Study: ‘Don’t Ask, Don’t Tell’ repeal had no negative impact on military

Updated
Lawmakers and supporters look on as President Barack Obama signs "don't ask, don't tell" repeal legislation that would allow gays to serve openly in the military, Wednesday, Dec. 22, 2010
Lawmakers and supporters look on as President Barack Obama signs "don't ask, don't tell" repeal legislation that would allow gays to serve openly in the military, Wednesday, Dec. 22, 2010
Evan Vucci/AP

It’s been nearly one year since the Obama administration’s repeal of “don’t ask, don’t tell,” and a new study released today by the Palm Center shows that there has been no negative impact on the military or its readiness.

The Palm Center, a think tank that is part of the Williams Institute at the University of California Los Angeles School of Law, conducted interviews over the last six months with veterans, active-duty service members, and advocates who’ve both supported and opposed DADT and its repeal. The study, titled “One Year Out,” found that the “repeal of DADT has had no overall negative impact on military readiness or its component dimensions, including cohesion, recruitment, retention, assaults, harassment or morale.”

The study ultimately disproves many of the points argued by those who openly opposed the DADT repeal. Col. Dave Bedey, a retired senior member of the faculty at the United States Military Academy at West Point, told The Washington Post in 2010 that “the risk that open service by homosexuals poses to unit cohesion and, more importantly, to the stability of the larger military community that supports those units.” Rep. Todd Akin, a Missouri Senate candidate now infamous for his comments on “legitimate rape,” also argued in 2010 on the House floor that repealing DADT would affect recruitment, morale, and cohesion. 

But the Palm Center’s study revealed that military recruitment and retention was unaffected by the repeal of DADT, and that the repeal produced positive effects for gay service members who were able “to resolve disputes around harassment and bias in ways that were not possible prior to repeal.” It is also noted that a sudden wave of violence, physical abuse, or assaults did not occur following the repeal.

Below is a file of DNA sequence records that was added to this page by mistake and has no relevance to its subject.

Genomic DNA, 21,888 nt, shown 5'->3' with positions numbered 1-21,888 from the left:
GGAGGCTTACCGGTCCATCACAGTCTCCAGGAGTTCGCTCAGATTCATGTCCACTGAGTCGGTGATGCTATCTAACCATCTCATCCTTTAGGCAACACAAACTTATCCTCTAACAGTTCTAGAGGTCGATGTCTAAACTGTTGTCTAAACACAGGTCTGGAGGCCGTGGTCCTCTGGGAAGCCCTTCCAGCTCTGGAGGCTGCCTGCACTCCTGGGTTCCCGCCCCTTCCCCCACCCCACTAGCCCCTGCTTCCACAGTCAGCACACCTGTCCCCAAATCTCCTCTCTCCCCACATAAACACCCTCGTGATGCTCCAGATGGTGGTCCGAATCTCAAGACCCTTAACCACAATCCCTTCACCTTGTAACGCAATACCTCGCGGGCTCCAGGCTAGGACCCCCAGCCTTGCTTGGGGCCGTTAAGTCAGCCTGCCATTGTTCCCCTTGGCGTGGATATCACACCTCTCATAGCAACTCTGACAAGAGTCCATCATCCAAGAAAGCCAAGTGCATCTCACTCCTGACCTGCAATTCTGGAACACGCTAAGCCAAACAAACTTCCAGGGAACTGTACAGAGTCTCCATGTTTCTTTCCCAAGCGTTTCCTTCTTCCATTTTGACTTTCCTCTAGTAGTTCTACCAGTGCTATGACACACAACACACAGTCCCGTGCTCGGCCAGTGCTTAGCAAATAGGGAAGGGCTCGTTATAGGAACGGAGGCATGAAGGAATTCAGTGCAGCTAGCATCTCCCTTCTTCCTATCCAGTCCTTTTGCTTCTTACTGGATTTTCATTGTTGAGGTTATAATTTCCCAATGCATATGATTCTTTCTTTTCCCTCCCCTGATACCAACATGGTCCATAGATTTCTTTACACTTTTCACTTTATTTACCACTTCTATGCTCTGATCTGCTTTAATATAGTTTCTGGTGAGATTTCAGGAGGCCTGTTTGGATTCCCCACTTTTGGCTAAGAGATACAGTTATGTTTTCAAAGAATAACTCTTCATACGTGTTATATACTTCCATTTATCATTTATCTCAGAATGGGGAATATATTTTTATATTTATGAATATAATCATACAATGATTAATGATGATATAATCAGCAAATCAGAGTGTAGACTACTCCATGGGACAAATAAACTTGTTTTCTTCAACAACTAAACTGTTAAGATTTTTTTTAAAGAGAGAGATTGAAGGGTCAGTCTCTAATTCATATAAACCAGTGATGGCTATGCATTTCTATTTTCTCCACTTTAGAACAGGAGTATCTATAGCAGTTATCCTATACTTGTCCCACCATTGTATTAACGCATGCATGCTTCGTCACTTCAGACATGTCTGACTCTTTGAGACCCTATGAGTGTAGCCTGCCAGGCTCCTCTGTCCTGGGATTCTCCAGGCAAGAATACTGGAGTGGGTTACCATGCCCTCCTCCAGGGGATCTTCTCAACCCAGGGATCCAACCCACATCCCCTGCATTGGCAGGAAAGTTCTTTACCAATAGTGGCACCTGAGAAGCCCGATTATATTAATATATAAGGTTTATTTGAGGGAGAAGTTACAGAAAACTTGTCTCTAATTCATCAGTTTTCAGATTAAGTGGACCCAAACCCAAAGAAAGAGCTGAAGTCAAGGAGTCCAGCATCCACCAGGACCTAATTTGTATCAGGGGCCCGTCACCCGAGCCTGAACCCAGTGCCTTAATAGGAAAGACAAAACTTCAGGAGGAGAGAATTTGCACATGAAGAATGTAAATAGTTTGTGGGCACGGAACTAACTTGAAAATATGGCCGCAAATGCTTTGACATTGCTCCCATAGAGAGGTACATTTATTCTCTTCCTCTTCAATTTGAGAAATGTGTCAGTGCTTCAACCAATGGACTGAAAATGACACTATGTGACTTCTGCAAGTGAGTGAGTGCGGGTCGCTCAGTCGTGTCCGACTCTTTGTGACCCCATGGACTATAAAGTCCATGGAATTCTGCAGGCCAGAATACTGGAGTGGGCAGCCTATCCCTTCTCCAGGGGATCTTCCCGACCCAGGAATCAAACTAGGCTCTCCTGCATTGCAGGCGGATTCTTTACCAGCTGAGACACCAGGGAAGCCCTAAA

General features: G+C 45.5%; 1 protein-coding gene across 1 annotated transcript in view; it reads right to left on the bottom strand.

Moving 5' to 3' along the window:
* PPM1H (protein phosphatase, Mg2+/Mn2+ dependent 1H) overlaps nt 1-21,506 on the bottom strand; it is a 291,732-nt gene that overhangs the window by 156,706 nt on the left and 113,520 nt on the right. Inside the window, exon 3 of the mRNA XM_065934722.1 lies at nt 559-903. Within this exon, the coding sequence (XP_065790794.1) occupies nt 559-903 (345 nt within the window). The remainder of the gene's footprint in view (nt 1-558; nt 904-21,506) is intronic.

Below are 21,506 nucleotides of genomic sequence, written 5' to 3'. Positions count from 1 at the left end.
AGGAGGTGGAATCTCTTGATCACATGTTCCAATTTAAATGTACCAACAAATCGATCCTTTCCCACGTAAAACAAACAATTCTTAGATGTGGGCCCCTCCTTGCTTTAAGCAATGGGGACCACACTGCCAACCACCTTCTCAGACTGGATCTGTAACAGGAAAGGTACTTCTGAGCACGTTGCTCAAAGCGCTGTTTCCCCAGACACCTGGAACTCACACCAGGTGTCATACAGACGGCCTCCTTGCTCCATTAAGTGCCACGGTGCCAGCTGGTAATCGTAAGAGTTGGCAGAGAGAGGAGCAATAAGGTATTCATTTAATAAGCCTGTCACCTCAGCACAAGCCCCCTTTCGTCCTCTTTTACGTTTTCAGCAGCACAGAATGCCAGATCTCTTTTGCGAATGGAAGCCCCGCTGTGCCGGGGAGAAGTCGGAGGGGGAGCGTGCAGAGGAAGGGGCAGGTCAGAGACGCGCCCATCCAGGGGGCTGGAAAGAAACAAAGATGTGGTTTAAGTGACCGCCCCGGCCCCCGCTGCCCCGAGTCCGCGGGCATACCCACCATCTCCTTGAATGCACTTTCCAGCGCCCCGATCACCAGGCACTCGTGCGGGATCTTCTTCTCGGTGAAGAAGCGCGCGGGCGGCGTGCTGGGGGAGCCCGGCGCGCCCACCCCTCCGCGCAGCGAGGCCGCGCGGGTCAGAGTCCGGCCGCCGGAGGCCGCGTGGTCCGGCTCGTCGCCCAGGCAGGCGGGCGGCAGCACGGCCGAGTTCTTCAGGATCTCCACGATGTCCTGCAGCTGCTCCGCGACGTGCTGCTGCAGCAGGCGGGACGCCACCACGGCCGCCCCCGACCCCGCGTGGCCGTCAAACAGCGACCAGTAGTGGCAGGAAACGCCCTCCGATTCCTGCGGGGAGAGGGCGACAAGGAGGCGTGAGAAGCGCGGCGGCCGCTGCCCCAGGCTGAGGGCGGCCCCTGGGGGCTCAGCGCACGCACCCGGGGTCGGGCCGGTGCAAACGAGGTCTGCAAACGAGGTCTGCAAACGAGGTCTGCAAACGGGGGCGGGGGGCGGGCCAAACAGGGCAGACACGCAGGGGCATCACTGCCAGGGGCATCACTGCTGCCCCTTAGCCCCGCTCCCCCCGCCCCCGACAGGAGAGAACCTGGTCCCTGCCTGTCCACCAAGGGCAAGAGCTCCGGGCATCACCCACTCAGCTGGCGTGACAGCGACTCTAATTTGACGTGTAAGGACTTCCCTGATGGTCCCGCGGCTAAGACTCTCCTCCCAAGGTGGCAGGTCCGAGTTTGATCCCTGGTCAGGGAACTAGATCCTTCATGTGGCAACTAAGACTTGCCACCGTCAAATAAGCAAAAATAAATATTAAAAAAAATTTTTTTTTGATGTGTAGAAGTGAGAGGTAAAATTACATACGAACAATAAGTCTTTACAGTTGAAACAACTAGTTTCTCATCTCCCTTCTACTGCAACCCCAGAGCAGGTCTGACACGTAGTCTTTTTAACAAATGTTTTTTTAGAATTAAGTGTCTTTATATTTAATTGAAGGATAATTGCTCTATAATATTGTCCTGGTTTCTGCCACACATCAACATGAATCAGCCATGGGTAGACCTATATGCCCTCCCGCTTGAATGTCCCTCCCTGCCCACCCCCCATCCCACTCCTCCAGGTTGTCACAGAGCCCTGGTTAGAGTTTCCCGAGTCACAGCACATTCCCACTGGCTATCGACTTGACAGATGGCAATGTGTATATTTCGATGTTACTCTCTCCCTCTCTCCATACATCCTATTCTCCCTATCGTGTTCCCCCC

In May, the U.S. Department of Defense released a report that showed the DADT repeal was a success, and Defense Secretary Leon Panetta noted that the repeal had no impact on morale, unit cohesion, or military readiness.

“Before the repeal of ‘Don’t Ask, Don’t Tell,’ you faithfully served your country with professionalism and courage. And just like your fellow service members, you put your country before yourself,” Panetta said in a video message in June to LGBT service members. “And now, after repeal, you can be proud of serving your country, and be proud of who you are when in uniform.”

In an interview today with POLITICOAaron Belkin, the lead author on the Palm Center’s study, said that it was important to know if DADT was working or not because, during the Republican primaries earlier this year, none of the candidates expressed support for the repeal.

The Republican Party’s platform also implies it would re-implement DADT through an “objective and open-minded review of the current Administration’s management of military personnel policies” and “correct” those problems. However, a Romney campaign spokesperson told the Huffington Post that Mitt Romney stands by his previous statement about his position and that he has no plans on reversing the repeal “at this stage.”

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Study: 'Don't Ask, Don't Tell' repeal had no negative impact on military

Updated